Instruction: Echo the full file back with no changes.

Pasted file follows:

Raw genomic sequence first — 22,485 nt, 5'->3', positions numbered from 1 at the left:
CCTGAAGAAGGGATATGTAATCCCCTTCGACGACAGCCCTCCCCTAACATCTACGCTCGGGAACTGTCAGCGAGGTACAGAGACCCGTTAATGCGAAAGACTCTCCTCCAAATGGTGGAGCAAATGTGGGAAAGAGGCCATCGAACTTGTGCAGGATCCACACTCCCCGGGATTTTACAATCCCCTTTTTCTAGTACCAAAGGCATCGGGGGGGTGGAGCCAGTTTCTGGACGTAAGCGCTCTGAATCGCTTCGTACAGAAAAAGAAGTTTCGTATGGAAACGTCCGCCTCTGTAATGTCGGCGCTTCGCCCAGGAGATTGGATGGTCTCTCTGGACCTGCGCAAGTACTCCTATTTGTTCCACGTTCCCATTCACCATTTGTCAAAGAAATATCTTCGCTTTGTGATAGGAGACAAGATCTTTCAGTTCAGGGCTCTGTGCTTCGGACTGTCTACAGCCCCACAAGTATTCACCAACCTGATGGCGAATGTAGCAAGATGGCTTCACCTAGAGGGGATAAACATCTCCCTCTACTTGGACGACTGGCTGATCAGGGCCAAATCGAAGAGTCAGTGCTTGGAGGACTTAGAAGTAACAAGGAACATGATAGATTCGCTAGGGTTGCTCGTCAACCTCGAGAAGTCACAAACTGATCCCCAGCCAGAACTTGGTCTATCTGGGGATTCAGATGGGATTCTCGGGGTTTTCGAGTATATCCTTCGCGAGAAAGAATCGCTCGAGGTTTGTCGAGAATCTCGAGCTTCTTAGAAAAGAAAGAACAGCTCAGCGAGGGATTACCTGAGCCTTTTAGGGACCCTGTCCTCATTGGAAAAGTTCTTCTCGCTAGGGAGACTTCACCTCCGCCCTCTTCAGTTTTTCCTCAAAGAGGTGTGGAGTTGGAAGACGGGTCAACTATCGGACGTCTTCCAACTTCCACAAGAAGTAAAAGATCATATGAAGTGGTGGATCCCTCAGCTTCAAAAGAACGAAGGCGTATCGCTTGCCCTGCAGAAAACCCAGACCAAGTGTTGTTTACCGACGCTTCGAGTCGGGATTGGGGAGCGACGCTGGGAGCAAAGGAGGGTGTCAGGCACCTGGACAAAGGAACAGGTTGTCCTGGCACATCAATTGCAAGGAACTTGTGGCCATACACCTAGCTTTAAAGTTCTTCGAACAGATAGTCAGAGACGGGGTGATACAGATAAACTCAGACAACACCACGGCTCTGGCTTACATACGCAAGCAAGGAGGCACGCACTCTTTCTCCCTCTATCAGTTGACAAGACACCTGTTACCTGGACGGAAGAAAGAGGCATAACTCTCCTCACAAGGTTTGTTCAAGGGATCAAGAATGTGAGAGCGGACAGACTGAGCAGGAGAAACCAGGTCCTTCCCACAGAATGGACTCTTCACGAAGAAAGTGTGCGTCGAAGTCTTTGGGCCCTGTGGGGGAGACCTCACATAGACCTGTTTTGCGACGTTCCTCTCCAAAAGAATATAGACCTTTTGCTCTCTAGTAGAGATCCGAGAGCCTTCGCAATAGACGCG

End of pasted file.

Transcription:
Raw genomic sequence first — 22,485 nt, 5'->3', positions numbered from 1 at the left:
CCTGAAGAAGGGATATGTAATCCCCTTCGACGACAGCCCTCCCCTAACATCTACGCTCGGGAACTGTCAGCGAGGTACAGAGACCCGTTAATGCGAAAGACTCTCCTCCAAATGGTGGAGCAAATGTGGGAAAGAGGCCATCGAACTTGTGCAGGATCCACACTCCCCGGGATTTTACAATCCCCTTTTTCTAGTACCAAAGGCATCGGGGGGGTGGAGCCAGTTTCTGGACGTAAGCGCTCTGAATCGCTTCGTACAGAAAAAGAAGTTTCGTATGGAAACGTCCGCCTCTGTAATGTCGGCGCTTCGCCCAGGAGATTGGATGGTCTCTCTGGACCTGCGCAAGTACTCCTATTTGTTCCACGTTCCCATTCACCATTTGTCAAAGAAATATCTTCGCTTTGTGATAGGAGACAAGATCTTTCAGTTCAGGGCTCTGTGCTTCGGACTGTCTACAGCCCCACAAGTATTCACCAACCTGATGGCGAATGTAGCAAGATGGCTTCACCTAGAGGGGATAAACATCTCCCTCTACTTGGACGACTGGCTGATCAGGGCCAAATCGAAGAGTCAGTGCTTGGAGGACTTAGAAGTAACAAGGAACATGATAGATTCGCTAGGGTTGCTCGTCAACCTCGAGAAGTCACAAACTGATCCCCAGCCAGAACTTGGTCTATCTGGGGATTCAGATGGGATTCTCGGGGTTTTCGAGTATATCCTTCGCGAGAAAGAATCGCTCGAGGTTTGTCGAGAATCTCGAGCTTCTTAGAAAAGAAAGAACAGCTCAGCGAGGGATTACCTGAGCCTTTTAGGGACCCTGTCCTCATTGGAAAAGTTCTTCTCGCTAGGGAGACTTCACCTCCGCCCTCTTCAGTTTTTCCTCAAAGAGGTGTGGAGTTGGAAGACGGGTCAACTATCGGACGTCTTCCAACTTCCACAAGAAGTAAAAGATCATATGAAGTGGTGGATCCCTCAGCTTCAAAAGAACGAAGGCGTATCGCTTGCCCTGCAGAAAACCCAGACCAAGTGTTGTTTACCGACGCTTCGAGTCGGGATTGGGGAGCGACGCTGGGAGCAAAGGAGGGTGTCAGGCACCTGGACAAAGGAACAGGTTGTCCTGGCACATCAATTGCAAGGAACTTGTGGCCATACACCTAGCTTTAAAGTTCTTCGAACAGATAGTCAGAGACGGGGTGATACAGATAAACTCAGACAACACCACGGCTCTGGCTTACATACGCAAGCAAGGAGGCACGCACTCTTTCTCCCTCTATCAGTTGACAAGACACCTGTTACCTGGACGGAAGAAAGAGGCATAACTCTCCTCACAAGGTTTGTTCAAGGGATCAAGAATGTGAGAGCGGACAGACTGAGCAGGAGAAACCAGGTCCTTCCCACAGAATGGACTCTTCACGAAGAAAGTGTGCGTCGAAGTCTTTGGGCCCTGTGGGGGAGACCTCACATAGACCTGTTTTGCGACGTTCCTCTCCAAAAGAATATAGACCTTTTGCTCTCTAGTAGAGATCCGAGAGCCTTCGCAATAGACGCG